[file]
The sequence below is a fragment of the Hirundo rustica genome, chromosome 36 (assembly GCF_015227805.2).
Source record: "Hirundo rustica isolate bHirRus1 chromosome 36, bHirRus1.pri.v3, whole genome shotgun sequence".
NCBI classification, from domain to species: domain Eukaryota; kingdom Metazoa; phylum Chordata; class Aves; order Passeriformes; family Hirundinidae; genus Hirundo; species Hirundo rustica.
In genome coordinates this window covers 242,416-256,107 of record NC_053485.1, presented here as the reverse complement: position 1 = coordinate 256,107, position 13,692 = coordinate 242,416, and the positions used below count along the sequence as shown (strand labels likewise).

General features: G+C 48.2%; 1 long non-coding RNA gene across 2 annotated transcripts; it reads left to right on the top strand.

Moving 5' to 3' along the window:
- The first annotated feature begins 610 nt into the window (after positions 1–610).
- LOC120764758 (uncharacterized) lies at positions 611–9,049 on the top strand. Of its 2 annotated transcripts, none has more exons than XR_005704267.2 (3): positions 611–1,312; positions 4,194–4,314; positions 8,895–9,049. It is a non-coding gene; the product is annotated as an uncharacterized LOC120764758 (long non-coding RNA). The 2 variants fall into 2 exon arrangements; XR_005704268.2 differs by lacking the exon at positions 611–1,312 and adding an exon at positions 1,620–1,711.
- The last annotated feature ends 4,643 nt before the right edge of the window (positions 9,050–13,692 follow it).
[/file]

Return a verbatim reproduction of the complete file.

The sequence below is a fragment of the Hirundo rustica genome, chromosome 36 (assembly GCF_015227805.2).
Source record: "Hirundo rustica isolate bHirRus1 chromosome 36, bHirRus1.pri.v3, whole genome shotgun sequence".
NCBI classification, from domain to species: domain Eukaryota; kingdom Metazoa; phylum Chordata; class Aves; order Passeriformes; family Hirundinidae; genus Hirundo; species Hirundo rustica.
In genome coordinates this window covers 242,416-256,107 of record NC_053485.1, presented here as the reverse complement: position 1 = coordinate 256,107, position 13,692 = coordinate 242,416, and the positions used below count along the sequence as shown (strand labels likewise).

General features: G+C 48.2%; 1 long non-coding RNA gene across 2 annotated transcripts; it reads left to right on the top strand.

Moving 5' to 3' along the window:
- The first annotated feature begins 610 nt into the window (after positions 1–610).
- LOC120764758 (uncharacterized) lies at positions 611–9,049 on the top strand. Of its 2 annotated transcripts, none has more exons than XR_005704267.2 (3): positions 611–1,312; positions 4,194–4,314; positions 8,895–9,049. It is a non-coding gene; the product is annotated as an uncharacterized LOC120764758 (long non-coding RNA). The 2 variants fall into 2 exon arrangements; XR_005704268.2 differs by lacking the exon at positions 611–1,312 and adding an exon at positions 1,620–1,711.
- The last annotated feature ends 4,643 nt before the right edge of the window (positions 9,050–13,692 follow it).